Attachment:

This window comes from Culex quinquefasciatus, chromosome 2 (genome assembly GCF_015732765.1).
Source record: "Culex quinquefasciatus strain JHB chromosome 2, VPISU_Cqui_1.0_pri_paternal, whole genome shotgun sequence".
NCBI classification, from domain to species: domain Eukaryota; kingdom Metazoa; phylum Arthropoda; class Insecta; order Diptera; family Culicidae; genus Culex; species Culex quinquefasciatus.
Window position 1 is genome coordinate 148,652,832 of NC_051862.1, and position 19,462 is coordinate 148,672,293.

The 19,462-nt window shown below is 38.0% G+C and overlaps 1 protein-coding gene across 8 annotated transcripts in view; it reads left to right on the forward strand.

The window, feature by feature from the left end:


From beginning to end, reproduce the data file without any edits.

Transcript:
This window comes from Culex quinquefasciatus, chromosome 2 (genome assembly GCF_015732765.1).
Source record: "Culex quinquefasciatus strain JHB chromosome 2, VPISU_Cqui_1.0_pri_paternal, whole genome shotgun sequence".
NCBI classification, from domain to species: domain Eukaryota; kingdom Metazoa; phylum Arthropoda; class Insecta; order Diptera; family Culicidae; genus Culex; species Culex quinquefasciatus.
Window position 1 is genome coordinate 148,652,832 of NC_051862.1, and position 19,462 is coordinate 148,672,293.

The 19,462-nt window shown below is 38.0% G+C and overlaps 1 protein-coding gene across 8 annotated transcripts in view; it reads left to right on the forward strand.

The window, feature by feature from the left end: